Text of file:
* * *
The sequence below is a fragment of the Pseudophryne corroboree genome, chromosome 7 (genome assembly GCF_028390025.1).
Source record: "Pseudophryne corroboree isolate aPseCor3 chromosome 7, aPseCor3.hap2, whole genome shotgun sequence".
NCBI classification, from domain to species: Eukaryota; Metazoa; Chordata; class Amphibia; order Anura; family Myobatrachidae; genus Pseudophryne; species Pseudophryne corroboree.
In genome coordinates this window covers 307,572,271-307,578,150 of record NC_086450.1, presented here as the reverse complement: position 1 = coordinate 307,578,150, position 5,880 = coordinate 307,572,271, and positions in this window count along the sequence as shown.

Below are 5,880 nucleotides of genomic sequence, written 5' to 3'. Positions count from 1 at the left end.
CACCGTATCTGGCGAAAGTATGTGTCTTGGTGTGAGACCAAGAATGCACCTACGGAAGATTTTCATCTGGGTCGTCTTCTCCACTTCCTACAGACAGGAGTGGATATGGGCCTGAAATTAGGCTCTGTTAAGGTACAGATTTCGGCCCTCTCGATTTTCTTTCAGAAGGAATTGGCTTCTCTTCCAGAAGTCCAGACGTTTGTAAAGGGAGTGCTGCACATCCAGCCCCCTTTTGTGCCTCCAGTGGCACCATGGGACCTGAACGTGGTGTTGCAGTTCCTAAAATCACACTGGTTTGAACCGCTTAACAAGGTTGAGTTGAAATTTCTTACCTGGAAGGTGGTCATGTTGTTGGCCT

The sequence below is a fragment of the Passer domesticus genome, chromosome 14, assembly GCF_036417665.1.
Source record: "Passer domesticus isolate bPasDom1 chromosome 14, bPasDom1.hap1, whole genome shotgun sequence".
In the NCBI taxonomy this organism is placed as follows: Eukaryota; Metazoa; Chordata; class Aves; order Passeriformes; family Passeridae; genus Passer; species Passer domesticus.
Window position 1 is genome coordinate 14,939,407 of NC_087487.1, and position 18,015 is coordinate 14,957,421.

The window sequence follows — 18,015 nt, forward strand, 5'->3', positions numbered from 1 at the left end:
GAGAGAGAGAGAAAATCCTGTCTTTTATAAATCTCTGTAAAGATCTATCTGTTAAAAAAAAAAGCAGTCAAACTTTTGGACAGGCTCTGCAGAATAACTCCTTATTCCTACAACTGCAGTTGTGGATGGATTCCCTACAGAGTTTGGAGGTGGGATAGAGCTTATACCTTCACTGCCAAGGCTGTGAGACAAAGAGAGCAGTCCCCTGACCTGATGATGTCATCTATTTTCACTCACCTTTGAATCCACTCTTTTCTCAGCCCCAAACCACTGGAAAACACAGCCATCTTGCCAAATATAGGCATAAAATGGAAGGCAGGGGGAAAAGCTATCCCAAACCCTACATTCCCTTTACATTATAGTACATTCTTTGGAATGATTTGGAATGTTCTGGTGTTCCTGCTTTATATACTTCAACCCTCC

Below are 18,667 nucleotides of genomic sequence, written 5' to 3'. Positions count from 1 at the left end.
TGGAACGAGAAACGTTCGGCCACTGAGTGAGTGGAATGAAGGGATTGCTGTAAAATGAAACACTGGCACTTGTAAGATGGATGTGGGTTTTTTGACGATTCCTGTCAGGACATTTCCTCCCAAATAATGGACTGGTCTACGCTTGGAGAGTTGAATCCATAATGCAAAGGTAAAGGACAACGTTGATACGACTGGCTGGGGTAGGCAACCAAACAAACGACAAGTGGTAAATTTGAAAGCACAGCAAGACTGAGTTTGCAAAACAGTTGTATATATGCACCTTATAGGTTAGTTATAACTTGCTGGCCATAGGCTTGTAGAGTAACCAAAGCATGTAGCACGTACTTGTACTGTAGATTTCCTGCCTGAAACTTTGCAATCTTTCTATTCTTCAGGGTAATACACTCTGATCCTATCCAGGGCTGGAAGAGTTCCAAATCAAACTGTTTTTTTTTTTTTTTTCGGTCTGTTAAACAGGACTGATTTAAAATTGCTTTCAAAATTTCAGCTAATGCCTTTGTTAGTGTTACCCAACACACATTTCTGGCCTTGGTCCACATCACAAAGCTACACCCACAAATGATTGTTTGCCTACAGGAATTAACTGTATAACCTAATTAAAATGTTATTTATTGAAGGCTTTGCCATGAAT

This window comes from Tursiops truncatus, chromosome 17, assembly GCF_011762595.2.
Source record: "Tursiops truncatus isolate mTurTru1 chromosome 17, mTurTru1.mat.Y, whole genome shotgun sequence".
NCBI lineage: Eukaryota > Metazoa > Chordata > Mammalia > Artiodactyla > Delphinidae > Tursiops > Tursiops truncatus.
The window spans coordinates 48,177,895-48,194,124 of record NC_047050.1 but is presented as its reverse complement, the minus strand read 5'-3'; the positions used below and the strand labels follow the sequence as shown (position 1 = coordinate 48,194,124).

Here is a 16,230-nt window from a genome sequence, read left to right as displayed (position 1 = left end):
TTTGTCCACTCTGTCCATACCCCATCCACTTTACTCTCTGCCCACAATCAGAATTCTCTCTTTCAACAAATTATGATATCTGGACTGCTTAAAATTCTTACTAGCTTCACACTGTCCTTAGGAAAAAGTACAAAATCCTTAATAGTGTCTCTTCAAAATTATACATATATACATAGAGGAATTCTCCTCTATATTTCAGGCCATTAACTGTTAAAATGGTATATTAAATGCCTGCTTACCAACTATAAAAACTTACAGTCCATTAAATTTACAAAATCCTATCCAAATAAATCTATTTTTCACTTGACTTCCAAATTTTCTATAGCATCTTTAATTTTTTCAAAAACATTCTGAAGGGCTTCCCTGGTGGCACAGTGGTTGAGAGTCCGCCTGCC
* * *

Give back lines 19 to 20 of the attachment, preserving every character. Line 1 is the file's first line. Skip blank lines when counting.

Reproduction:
Here is a 16,230-nt window from a genome sequence, read left to right as displayed (position 1 = left end):
TTTGTCCACTCTGTCCATACCCCATCCACTTTACTCTCTGCCCACAATCAGAATTCTCTCTTTCAACAAATTATGATATCTGGACTGCTTAAAATTCTTACTAGCTTCACACTGTCCTTAGGAAAAAGTACAAAATCCTTAATAGTGTCTCTTCAAAATTATACATATATACATAGAGGAATTCTCCTCTATATTTCAGGCCATTAACTGTTAAAATGGTATATTAAATGCCTGCTTACCAACTATAAAAACTTACAGTCCATTAAATTTACAAAATCCTATCCAAATAAATCTATTTTTCACTTGACTTCCAAATTTTCTATAGCATCTTTAATTTTTTCAAAAACATTCTGAAGGGCTTCCCTGGTGGCACAGTGGTTGAGAGTCCGCCTGCC